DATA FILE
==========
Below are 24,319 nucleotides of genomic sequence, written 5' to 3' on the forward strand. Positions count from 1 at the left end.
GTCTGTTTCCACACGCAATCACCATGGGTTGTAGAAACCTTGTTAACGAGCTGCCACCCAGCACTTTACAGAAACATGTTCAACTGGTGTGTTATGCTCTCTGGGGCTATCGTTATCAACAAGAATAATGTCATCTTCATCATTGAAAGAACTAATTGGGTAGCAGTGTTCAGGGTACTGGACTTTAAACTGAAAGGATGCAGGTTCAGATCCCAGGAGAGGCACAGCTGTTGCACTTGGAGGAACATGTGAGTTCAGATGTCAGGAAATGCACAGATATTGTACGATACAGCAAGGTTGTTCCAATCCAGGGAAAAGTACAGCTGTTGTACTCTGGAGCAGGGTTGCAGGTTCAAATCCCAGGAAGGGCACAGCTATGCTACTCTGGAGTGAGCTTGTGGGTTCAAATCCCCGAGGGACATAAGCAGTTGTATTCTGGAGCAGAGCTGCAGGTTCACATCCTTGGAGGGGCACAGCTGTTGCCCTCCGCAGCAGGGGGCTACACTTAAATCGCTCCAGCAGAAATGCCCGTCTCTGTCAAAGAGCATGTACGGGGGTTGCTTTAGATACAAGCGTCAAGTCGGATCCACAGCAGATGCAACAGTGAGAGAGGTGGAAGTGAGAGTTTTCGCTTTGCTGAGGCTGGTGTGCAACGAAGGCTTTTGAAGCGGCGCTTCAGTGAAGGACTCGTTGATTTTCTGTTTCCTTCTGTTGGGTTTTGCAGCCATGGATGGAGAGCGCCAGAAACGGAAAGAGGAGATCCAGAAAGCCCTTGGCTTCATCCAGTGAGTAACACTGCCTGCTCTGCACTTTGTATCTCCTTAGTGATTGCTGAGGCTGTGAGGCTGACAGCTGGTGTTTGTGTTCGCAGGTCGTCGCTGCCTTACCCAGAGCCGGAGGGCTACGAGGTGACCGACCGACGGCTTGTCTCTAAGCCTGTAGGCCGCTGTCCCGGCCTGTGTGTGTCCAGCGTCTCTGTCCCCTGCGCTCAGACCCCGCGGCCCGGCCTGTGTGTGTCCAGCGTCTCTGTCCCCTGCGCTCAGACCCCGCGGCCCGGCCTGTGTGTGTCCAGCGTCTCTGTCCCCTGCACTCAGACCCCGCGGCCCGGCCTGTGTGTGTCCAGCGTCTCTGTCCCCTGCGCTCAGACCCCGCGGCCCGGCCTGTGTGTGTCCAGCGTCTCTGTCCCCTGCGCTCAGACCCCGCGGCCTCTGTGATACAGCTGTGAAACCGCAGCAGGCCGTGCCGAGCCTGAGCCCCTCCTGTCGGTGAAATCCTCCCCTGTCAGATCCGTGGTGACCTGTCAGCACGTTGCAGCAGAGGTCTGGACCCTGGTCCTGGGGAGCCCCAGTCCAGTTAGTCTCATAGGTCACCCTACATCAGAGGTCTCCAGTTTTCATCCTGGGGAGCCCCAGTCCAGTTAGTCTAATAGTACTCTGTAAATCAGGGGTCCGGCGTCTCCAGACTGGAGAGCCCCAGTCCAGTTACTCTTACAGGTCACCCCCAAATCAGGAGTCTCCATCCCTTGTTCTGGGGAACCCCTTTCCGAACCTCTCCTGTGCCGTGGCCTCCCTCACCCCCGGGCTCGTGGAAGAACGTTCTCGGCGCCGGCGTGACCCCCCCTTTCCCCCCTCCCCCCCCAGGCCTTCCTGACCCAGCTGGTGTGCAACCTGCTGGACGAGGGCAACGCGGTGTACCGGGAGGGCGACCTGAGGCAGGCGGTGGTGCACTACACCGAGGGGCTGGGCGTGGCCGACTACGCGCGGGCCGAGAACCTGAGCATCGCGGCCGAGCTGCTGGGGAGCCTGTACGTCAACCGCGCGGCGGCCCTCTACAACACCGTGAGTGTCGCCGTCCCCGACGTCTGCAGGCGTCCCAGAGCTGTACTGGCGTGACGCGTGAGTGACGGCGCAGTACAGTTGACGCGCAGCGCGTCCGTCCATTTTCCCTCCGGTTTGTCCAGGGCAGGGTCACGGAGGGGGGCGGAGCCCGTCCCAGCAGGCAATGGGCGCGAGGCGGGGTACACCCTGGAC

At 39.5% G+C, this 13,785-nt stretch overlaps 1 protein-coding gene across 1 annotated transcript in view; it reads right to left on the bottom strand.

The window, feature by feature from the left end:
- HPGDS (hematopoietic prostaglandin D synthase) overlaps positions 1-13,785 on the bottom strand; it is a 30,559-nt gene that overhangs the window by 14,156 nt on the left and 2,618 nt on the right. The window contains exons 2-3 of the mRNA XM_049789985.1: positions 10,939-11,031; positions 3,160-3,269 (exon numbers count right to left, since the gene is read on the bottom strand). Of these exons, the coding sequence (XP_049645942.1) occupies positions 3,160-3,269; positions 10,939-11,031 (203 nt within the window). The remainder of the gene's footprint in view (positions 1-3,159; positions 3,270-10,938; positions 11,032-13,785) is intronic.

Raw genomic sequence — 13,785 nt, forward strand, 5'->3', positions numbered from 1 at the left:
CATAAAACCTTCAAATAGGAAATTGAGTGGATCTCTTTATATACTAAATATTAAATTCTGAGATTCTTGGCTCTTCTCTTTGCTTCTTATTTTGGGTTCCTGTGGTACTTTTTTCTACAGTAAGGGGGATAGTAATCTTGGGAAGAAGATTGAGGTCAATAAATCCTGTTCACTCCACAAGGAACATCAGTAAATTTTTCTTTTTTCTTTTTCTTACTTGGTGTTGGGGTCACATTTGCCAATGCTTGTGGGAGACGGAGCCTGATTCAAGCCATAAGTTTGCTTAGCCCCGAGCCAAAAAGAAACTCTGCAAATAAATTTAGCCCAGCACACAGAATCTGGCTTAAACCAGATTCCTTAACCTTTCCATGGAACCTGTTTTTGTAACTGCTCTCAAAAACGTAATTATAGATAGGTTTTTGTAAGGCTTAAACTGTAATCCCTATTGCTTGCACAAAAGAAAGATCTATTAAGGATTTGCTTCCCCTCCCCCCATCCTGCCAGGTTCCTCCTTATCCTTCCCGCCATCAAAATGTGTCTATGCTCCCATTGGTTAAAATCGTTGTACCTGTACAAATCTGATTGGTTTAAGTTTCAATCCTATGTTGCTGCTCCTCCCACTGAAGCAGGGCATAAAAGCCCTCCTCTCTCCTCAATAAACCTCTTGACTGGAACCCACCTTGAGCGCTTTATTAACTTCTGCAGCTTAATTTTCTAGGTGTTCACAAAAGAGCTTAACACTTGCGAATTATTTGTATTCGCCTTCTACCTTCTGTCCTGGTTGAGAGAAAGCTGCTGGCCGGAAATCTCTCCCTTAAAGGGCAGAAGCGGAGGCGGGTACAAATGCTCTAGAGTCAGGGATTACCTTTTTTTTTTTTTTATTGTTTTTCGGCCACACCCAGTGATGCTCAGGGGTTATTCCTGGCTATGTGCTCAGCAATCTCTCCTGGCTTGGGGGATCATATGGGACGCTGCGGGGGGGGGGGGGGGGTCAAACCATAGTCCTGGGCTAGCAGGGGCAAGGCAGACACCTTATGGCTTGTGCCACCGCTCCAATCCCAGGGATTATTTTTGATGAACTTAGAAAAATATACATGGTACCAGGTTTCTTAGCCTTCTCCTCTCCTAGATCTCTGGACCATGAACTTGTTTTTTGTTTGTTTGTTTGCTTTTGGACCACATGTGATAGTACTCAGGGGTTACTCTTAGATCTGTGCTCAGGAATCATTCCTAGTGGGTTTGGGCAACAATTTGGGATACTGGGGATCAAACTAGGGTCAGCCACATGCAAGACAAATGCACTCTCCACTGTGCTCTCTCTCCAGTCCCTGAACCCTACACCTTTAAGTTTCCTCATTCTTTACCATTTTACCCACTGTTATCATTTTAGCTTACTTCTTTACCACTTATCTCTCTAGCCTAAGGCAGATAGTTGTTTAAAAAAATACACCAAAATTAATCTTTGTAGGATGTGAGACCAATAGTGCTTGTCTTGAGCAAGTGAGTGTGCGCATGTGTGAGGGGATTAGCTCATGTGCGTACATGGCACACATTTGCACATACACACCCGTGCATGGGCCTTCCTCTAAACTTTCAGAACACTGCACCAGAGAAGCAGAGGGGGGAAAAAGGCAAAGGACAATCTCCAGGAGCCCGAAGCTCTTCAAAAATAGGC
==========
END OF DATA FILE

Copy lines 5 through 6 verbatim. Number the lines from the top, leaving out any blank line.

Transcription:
- HPGDS (hematopoietic prostaglandin D synthase) overlaps positions 1-13,785 on the bottom strand; it is a 30,559-nt gene that overhangs the window by 14,156 nt on the left and 2,618 nt on the right. The window contains exons 2-3 of the mRNA XM_049789985.1: positions 10,939-11,031; positions 3,160-3,269 (exon numbers count right to left, since the gene is read on the bottom strand). Of these exons, the coding sequence (XP_049645942.1) occupies positions 3,160-3,269; positions 10,939-11,031 (203 nt within the window). The remainder of the gene's footprint in view (positions 1-3,159; positions 3,270-10,938; positions 11,032-13,785) is intronic.

Raw genomic sequence — 13,785 nt, forward strand, 5'->3', positions numbered from 1 at the left: